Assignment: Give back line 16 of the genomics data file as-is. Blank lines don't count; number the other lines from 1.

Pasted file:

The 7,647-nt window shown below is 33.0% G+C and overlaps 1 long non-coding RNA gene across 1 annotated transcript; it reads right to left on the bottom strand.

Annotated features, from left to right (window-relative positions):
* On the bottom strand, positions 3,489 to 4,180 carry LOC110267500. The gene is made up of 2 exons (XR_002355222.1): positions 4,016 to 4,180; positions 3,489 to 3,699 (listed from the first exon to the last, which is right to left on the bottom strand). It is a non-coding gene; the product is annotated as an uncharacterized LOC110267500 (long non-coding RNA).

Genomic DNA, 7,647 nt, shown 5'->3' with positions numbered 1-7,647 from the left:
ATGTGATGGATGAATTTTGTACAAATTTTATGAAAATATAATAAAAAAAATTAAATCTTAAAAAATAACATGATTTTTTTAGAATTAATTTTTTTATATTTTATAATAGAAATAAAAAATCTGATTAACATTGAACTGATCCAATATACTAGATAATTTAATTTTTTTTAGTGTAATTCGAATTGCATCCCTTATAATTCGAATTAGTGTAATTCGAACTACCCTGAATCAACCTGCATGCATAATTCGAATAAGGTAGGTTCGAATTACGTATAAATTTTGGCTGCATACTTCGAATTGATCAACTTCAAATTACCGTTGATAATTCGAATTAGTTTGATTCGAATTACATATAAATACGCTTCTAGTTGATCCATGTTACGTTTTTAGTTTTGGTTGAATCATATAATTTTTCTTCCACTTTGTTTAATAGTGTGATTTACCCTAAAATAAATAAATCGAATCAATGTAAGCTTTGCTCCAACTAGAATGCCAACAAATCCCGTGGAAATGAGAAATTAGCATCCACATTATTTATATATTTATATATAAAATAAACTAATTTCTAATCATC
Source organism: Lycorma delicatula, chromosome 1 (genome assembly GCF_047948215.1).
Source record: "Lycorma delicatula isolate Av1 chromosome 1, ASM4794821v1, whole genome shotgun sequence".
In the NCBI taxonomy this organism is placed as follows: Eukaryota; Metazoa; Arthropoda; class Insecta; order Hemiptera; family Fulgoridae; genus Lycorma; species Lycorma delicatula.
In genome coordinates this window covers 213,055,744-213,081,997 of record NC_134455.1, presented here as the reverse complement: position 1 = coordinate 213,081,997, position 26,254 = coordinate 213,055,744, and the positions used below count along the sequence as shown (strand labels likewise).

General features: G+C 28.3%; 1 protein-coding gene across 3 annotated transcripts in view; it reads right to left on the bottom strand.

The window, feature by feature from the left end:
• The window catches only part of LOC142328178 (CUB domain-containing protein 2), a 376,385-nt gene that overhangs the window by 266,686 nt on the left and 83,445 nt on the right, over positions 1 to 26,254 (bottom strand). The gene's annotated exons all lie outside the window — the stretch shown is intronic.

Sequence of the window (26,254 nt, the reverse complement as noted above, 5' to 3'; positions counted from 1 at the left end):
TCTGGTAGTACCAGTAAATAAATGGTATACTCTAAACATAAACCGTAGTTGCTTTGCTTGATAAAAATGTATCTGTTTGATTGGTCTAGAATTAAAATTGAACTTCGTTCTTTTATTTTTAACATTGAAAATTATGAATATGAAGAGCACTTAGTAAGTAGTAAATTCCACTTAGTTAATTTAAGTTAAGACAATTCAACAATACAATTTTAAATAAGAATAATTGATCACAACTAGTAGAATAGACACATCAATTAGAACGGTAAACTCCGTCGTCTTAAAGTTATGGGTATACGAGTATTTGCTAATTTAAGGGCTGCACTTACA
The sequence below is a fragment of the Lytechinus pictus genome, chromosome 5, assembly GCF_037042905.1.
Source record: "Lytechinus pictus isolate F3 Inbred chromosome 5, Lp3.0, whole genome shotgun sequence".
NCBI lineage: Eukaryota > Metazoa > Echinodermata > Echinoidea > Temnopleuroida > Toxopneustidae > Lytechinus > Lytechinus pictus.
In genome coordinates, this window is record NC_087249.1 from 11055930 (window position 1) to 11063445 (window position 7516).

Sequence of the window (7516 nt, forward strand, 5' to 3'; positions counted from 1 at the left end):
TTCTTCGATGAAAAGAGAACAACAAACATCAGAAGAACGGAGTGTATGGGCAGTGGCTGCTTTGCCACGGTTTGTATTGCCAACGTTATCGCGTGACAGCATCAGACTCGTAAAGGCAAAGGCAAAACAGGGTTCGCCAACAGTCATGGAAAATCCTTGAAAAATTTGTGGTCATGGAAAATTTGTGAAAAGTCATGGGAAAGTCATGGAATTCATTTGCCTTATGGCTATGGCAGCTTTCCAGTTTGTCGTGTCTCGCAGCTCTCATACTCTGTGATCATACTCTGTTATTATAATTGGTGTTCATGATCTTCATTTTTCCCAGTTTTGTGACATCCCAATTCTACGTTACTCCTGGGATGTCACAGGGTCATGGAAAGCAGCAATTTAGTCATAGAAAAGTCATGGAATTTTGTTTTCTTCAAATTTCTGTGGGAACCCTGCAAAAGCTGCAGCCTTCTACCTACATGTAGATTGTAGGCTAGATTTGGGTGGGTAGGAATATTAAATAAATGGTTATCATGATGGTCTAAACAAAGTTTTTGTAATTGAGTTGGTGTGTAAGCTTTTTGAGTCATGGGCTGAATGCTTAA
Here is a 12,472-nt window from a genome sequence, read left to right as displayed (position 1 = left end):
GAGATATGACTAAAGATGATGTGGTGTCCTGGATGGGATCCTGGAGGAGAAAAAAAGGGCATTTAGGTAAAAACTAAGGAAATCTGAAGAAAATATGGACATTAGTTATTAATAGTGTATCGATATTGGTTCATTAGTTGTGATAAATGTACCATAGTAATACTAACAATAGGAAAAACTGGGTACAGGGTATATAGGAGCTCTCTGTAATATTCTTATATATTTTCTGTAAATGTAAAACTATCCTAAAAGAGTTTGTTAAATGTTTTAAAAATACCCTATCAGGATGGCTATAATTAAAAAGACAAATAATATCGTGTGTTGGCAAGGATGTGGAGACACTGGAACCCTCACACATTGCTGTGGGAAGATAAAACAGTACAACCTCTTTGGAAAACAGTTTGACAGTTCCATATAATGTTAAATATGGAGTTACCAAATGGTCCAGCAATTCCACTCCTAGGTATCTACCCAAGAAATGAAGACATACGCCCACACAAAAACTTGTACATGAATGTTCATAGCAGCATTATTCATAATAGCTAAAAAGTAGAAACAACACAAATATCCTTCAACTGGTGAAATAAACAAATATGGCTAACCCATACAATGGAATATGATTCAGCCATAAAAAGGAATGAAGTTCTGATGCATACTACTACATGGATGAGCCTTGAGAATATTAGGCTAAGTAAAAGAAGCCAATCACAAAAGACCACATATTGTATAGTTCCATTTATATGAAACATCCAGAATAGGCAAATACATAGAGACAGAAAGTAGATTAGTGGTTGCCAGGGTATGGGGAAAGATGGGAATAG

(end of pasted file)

Source record: "Lytechinus pictus isolate F3 Inbred chromosome 5, Lp3.0, whole genome shotgun sequence".